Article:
CPS's "Private" Public Meetings

Yesterday's Board meeting included the approval of the revised budget, the official signoff on the hiring of Barbara Byrd-Bennett, and the revelation from Catalyst that CPS was holding private public meetings about closings and consolidations.


CPS holding "private" meetings with community leaders on school actions Catalyst: CPS officials at the meeting said they are trying to make the process of school closings more palatable than last year, when CPS was sharply criticized for not heeding input and some community members were paid by a politically connected organization to show up at meetings in support of the actions.


CPS approves teachers contract Tribune: The three-year contract, already ratified by the Chicago Teachers Union, will cost the district an average of $74 million per year, the district said. To accommodate that, the district plans a number of financial moves, including refinancing bonds and ...

Intelligence Report: Changing CPS CEOs comes at a cost ABC: Change doesn't come for free. In this Intelligence Report: The cost of replacing the head of the Chicago Public Schools.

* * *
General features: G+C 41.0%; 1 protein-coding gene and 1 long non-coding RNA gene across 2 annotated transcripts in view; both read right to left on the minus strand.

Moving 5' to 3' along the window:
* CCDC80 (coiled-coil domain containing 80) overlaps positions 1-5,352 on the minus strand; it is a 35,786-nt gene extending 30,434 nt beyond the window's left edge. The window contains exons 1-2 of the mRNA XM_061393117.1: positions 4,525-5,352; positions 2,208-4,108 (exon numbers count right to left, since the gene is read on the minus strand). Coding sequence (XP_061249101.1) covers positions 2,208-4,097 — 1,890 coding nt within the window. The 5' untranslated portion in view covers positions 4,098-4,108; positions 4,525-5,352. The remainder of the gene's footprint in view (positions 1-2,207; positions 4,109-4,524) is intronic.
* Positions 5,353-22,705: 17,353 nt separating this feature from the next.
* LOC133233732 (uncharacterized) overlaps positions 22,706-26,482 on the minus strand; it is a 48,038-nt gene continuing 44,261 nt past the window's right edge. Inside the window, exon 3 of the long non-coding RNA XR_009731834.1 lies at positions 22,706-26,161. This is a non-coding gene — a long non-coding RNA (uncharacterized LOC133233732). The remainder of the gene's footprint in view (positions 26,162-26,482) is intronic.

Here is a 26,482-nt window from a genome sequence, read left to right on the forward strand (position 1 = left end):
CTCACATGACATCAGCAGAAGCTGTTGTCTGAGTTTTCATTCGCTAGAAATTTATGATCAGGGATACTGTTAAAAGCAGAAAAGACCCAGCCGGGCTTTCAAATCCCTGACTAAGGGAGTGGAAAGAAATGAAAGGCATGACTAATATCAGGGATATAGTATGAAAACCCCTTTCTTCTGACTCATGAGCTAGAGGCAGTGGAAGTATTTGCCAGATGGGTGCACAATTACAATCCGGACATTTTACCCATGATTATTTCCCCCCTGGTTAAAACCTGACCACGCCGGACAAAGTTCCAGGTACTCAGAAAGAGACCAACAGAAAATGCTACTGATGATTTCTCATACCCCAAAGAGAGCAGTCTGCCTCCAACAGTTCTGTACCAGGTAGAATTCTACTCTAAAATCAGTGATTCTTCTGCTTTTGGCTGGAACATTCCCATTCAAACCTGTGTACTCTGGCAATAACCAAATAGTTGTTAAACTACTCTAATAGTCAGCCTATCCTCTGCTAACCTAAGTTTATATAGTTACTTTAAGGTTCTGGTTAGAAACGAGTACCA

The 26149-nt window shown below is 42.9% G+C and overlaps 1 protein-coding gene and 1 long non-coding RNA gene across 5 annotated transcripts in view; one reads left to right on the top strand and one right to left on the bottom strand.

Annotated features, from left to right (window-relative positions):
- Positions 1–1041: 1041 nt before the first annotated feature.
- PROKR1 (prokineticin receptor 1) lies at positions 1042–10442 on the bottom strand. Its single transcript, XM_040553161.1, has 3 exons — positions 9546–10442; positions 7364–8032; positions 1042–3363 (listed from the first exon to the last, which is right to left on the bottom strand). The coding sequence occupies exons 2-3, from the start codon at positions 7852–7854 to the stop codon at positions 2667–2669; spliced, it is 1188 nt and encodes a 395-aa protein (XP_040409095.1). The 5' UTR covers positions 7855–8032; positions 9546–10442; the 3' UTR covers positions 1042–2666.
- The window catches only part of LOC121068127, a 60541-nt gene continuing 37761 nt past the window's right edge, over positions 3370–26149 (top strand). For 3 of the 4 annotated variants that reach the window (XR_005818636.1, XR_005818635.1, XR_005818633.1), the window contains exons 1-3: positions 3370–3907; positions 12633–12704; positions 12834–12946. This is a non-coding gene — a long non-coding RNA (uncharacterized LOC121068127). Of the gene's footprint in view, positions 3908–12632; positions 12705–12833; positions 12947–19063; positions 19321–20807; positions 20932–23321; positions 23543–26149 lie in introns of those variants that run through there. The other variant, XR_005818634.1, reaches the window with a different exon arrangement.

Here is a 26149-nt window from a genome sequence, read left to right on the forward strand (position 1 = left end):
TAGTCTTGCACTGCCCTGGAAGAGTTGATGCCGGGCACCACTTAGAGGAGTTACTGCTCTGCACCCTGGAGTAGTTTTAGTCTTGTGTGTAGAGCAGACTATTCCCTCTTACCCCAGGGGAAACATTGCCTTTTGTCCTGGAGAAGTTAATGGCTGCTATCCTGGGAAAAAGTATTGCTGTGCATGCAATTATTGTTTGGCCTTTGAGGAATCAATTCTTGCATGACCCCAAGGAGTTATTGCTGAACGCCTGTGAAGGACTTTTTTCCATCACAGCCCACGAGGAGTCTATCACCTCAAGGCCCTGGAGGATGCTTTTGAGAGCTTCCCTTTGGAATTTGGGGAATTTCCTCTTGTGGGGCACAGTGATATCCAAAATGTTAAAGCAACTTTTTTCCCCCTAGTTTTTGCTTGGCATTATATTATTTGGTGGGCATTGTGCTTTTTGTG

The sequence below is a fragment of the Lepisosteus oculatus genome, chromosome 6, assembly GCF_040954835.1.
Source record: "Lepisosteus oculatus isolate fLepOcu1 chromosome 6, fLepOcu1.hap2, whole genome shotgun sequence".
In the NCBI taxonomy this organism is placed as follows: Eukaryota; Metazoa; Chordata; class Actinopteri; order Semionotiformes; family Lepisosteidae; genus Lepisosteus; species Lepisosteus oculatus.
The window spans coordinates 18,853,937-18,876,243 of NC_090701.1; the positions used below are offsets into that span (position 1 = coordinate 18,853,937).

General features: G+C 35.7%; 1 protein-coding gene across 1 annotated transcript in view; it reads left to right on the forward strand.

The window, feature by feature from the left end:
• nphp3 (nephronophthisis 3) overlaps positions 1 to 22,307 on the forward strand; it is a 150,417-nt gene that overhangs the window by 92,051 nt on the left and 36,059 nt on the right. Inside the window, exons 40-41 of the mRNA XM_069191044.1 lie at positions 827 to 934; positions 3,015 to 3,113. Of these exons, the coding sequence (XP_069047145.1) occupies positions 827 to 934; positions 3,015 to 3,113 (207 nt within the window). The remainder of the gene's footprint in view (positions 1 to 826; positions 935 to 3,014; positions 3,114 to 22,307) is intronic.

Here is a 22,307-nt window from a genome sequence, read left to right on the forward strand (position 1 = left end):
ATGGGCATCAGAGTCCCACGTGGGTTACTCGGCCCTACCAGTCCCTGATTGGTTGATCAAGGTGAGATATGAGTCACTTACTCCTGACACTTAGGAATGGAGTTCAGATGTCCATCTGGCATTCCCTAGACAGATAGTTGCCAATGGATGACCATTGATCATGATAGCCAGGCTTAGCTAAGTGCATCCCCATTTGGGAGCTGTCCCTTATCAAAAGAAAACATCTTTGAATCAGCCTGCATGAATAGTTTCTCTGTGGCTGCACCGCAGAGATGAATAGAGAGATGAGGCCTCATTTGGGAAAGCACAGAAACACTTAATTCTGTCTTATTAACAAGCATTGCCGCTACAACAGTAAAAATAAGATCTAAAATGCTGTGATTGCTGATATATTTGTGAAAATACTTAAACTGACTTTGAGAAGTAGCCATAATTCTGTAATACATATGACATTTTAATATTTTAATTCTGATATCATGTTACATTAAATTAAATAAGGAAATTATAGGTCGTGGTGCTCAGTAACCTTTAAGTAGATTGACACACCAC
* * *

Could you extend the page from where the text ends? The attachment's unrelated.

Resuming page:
Chicago students and teachers, listen up: rare truth-telling about the system's future Warren:  The bottom line was crystal clear: the system is headed toward huge shutdowns of schools. There was talk by Cawley and Bennet of looking at every "nook and cranny" for more savings and efficiencies. There are not that many nooks and crannies in any institution in America outside, say, the Pentagon or the New York Yankees payroll.

CPS budget includes $103 million in pay raises as fiscal challenges loom Medill Reports: The board approved Chicago Public Schools' fiscal year 2013 budget in August, but now must amend the budget to include pay increases outlined in the new Chicago Teachers Union contract resulting from last month's strike.